140 PM Tips in 140 Words or Less

January 4, 2011

A new book, Lessons Learned in Project Management: 140 Tips in 140 Words or Less has just been published by John A. Estrella, the ‘tips’ were contributed by a wide range of authors. Our tips were:

Tip 36: Understand who’s who and who’s playing
Projects attract stakeholders. You need to find out who they are and manage their relationships with the project if you want to succeed.

Only when you understand who the important stakeholders are can you develop and implement a structured communication plan to positively influence their attitudes and expectations. Your stakeholder community is never static! People’s attitudes change, and individual stakeholders become more or less important as time goes by. Routine monitoring is critical, supported by adjustments to your communication plan.

If this sounds hard, it is a lot less difficult than dealing with a failed project, and help is at hand. Take a look at http://www.stakeholder-management.com/ for a range of resources to support the Stakeholder Circle® methodology. This lets you focus on the right stakeholders at the right time to maximize your chances of success.

—Dr. Lynda Bourne, DPM, PMP
Managing Director, Stakeholder Management Pty Ltd

Tip 37: Treat your schedule as king
Useful schedules are used! The only thing management can influence is the future; the past is a fact, and the present is too late.

Useful schedules are developed collaboratively, are used to coordinate the work of the project team and help management formulate wise decisions. Good schedules are:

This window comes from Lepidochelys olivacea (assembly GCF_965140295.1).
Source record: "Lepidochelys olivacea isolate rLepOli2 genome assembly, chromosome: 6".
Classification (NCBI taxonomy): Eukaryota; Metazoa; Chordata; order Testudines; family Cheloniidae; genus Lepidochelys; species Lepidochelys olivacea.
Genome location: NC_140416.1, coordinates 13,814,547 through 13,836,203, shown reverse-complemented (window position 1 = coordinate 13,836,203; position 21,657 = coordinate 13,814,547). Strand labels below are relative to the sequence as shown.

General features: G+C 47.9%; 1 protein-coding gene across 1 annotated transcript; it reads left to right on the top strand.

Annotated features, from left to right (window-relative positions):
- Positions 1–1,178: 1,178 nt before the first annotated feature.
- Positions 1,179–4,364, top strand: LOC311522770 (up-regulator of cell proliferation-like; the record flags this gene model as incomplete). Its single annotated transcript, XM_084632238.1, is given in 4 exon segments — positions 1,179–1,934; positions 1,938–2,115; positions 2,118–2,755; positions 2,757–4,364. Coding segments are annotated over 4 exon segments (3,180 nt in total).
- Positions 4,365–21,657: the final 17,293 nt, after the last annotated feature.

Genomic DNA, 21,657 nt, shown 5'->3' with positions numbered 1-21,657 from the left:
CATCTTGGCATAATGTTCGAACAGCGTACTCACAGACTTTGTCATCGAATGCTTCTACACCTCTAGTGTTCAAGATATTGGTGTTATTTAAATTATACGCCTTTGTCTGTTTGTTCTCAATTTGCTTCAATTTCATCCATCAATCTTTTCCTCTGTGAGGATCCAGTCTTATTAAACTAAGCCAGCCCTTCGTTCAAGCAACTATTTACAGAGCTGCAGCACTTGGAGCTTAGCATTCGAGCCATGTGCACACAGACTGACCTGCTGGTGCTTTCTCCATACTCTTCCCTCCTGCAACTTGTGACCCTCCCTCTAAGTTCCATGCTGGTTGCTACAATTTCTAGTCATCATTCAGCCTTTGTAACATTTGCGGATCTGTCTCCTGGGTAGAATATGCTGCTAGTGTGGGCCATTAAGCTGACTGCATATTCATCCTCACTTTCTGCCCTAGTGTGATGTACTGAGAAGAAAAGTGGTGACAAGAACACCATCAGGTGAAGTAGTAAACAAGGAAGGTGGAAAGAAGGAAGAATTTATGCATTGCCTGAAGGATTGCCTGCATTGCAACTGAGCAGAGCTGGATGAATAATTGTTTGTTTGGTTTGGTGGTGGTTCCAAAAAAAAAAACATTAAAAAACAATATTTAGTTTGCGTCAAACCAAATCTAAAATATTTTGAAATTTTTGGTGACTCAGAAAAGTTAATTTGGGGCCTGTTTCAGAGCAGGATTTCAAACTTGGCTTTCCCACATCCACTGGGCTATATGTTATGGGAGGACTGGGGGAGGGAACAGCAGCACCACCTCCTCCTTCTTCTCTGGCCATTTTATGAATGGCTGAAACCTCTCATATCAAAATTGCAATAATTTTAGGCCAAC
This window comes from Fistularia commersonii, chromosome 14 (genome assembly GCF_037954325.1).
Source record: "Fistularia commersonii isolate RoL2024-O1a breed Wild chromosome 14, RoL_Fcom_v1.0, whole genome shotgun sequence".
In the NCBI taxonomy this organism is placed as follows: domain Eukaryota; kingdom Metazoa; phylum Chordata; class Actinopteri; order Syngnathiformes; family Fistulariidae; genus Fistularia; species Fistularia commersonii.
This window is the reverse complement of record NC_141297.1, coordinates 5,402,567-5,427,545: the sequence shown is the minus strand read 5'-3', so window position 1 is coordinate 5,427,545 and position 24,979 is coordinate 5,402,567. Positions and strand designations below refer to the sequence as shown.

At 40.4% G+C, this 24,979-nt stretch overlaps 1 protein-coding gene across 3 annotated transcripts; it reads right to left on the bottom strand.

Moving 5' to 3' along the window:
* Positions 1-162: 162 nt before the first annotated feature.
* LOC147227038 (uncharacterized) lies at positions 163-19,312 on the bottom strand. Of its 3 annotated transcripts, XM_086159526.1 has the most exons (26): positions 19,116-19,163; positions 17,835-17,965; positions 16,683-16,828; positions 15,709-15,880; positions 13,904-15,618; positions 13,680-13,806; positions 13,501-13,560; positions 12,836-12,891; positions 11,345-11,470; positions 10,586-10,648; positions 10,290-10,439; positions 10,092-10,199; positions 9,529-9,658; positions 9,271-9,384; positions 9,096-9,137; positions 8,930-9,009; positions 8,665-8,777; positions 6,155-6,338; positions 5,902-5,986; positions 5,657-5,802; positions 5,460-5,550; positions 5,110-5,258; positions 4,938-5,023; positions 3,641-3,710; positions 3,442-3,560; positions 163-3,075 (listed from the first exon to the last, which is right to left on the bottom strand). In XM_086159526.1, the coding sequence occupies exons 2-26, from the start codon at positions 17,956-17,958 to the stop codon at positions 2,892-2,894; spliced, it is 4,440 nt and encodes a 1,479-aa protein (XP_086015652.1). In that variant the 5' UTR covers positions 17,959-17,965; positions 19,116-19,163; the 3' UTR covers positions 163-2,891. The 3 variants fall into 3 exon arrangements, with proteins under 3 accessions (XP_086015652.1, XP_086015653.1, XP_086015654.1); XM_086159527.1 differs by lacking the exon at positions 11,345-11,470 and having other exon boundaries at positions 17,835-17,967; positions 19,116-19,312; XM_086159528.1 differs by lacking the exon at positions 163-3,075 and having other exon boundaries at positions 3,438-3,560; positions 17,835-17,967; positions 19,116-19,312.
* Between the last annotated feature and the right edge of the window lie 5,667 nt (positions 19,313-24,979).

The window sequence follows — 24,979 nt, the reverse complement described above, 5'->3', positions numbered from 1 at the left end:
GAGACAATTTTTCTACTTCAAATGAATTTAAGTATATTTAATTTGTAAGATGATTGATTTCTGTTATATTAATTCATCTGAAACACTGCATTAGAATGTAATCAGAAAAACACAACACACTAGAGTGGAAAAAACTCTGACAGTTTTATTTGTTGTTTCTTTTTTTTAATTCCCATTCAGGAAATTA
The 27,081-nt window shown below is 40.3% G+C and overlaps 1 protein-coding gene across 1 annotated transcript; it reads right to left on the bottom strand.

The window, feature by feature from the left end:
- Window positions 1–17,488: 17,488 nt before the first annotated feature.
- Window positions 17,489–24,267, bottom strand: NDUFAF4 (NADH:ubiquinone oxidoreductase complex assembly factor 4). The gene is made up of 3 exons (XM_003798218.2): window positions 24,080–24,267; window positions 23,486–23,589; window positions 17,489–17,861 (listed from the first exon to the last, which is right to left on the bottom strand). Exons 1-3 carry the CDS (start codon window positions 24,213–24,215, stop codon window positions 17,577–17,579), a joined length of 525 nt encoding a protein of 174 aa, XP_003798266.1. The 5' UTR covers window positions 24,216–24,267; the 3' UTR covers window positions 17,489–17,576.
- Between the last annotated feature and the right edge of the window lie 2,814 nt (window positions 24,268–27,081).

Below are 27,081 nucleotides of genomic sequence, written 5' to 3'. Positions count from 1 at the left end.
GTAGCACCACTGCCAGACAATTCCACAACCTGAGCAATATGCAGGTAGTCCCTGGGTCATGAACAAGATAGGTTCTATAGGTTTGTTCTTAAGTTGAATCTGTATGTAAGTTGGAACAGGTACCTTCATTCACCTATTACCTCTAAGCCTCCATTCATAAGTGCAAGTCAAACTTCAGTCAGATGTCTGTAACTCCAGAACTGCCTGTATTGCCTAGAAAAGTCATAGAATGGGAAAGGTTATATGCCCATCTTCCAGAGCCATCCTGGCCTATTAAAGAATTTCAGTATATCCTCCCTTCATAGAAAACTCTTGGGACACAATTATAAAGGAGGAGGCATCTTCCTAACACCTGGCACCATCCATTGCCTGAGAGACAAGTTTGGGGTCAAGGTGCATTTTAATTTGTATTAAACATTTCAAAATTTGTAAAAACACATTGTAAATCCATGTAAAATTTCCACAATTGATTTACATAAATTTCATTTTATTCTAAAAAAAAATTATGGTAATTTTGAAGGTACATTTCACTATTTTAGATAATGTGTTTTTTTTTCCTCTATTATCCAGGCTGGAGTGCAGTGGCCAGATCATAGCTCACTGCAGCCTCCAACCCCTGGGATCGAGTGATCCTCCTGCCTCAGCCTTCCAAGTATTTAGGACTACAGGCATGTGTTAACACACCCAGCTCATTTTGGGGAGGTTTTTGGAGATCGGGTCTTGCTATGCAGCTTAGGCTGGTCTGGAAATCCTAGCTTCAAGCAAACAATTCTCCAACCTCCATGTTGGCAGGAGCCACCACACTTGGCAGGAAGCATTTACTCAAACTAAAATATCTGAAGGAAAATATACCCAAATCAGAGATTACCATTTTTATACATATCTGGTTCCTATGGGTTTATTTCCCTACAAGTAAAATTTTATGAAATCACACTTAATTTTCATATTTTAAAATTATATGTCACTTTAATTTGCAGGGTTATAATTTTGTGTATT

• Elegant and easy to understand
• Concise and accurate
• As simple as possible
• Maintained by regular status/updates—all incomplete work MUST be in the future!

To achieve these objectives, you must avoid vast schedules and unnecessary detail—no one understands them, and you can’t maintain them; for guidance refer to the PMI Practice Standard for Scheduling. Only after you understand the flow and timing of the work can you hope to develop accurate resource plans and then cost budgets.

—Patrick Weaver, PMP, PMI‐SP
Managing Director, Mosaic Project Services Pty Ltd

To read the other 138 tips, buy the book form Amazon, see:
http://www.amazon.com/Lessons-Learned-Project-Management-Words/dp/1456357581 for details.


2010 in review

January 2, 2011

The stats helper monkeys at WordPress.com mulled over how this blog did in 2010, and here’s a high level summary of its overall blog health:

Healthy blog!

The Blog-Health-o-Meter™ reads This blog is doing awesome!.

Crunchy numbers

Featured image

A Boeing 747-400 passenger jet can hold 416 passengers. This blog was viewed about 3,500 times in 2010. That’s about 8 full 747s.

In 2010, there were 42 new posts, growing the total archive of this blog to 65 posts. There were 4 pictures uploaded, taking up a total of 148kb.

The busiest day of the year was December 3rd with 41 views. The most popular post that day was Procrastination is Genetic.

Where did they come from?

The top referring sites in 2010 were mosaicprojects.com.au, linkedin.com, en.wordpress.com, stakeholder-management.com, and mosaicprojects.wordpress.com.

Some visitors came searching, mostly for stakeholder management, stakeholder circle, stakeholder relationship management, the stakeholder circle (bourne 2007), and “illusion of control” project.

Attractions in 2010

These are the posts and pages that got the most views in 2010.

1

Procrastination is Genetic November 2010

2

Stakeholders and Change Management January 2010
2 comments

3

The Value of your PMP Qualification January 2010
2 comments

4

The powerful illusion of control March 2010
1 comment

5

The Central Role of Stakeholder Management April 2010